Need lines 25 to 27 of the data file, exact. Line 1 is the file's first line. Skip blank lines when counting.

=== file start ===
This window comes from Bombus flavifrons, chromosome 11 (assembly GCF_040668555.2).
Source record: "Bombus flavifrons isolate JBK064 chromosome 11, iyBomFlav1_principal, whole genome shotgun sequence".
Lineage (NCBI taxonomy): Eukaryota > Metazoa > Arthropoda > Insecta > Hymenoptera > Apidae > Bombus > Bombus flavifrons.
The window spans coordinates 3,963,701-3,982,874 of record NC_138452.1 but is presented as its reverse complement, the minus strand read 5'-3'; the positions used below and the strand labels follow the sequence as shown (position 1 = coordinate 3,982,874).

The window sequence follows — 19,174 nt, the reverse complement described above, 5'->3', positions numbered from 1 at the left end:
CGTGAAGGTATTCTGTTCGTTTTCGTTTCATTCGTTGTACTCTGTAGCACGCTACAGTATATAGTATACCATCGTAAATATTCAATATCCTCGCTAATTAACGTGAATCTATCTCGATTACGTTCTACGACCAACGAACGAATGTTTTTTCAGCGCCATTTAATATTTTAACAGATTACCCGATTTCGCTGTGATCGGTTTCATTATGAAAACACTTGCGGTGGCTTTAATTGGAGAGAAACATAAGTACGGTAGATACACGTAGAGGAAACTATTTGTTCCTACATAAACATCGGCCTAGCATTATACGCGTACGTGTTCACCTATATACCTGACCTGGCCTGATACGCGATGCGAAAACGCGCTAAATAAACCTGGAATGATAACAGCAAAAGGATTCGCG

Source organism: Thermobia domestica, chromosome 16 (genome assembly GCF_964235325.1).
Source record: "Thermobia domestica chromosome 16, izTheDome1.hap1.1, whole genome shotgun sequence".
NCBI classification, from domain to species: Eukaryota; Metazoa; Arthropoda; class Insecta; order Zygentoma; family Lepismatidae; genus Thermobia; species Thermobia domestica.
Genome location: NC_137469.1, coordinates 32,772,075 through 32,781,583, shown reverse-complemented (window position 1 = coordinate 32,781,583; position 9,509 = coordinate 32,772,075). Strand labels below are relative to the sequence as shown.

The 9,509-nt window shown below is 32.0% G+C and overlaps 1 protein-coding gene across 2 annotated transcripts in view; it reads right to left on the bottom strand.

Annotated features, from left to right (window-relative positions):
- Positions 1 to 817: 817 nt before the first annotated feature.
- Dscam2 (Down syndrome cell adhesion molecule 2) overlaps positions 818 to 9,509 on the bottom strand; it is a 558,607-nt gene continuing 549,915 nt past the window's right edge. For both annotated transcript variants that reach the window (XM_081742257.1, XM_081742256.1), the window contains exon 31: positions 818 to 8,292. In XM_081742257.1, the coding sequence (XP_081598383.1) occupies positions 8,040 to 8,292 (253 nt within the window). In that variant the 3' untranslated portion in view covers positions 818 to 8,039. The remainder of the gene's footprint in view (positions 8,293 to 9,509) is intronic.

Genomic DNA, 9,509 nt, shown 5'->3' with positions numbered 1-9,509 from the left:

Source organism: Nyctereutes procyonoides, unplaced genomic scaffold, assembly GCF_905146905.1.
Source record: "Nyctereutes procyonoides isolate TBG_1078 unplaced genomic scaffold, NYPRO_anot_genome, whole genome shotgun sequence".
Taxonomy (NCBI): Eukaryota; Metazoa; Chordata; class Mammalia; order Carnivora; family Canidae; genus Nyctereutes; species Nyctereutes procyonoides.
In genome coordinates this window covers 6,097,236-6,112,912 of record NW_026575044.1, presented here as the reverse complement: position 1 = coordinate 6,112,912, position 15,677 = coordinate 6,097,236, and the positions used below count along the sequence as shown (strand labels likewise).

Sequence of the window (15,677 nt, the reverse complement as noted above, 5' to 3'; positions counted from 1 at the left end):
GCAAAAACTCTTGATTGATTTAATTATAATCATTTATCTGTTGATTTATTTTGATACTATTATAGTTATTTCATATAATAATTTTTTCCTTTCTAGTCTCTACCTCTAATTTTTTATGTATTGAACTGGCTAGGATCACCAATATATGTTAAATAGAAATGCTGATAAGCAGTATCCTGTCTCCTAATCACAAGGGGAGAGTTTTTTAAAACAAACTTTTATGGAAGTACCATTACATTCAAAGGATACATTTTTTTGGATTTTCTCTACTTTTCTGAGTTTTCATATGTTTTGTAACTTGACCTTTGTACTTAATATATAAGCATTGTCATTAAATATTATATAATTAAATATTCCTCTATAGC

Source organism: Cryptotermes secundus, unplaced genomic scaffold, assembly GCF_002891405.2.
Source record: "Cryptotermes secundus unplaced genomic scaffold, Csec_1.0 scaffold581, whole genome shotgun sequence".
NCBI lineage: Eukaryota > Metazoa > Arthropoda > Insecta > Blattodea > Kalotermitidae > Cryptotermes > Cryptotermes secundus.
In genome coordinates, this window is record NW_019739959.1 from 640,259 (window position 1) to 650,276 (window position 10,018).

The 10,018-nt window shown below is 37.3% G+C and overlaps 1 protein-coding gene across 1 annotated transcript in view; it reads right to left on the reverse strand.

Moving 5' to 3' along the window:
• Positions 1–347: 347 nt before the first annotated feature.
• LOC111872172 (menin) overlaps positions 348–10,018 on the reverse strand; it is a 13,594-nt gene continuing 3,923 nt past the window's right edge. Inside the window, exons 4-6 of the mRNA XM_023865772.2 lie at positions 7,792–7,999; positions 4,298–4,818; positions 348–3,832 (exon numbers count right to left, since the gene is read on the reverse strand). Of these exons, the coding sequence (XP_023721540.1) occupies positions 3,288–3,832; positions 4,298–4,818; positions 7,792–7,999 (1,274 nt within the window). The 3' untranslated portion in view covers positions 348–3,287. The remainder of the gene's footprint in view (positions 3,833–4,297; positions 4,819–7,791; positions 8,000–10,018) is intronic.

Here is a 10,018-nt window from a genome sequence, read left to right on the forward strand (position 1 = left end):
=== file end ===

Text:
In genome coordinates, this window is record NW_019739959.1 from 640,259 (window position 1) to 650,276 (window position 10,018).

The 10,018-nt window shown below is 37.3% G+C and overlaps 1 protein-coding gene across 1 annotated transcript in view; it reads right to left on the reverse strand.

Moving 5' to 3' along the window: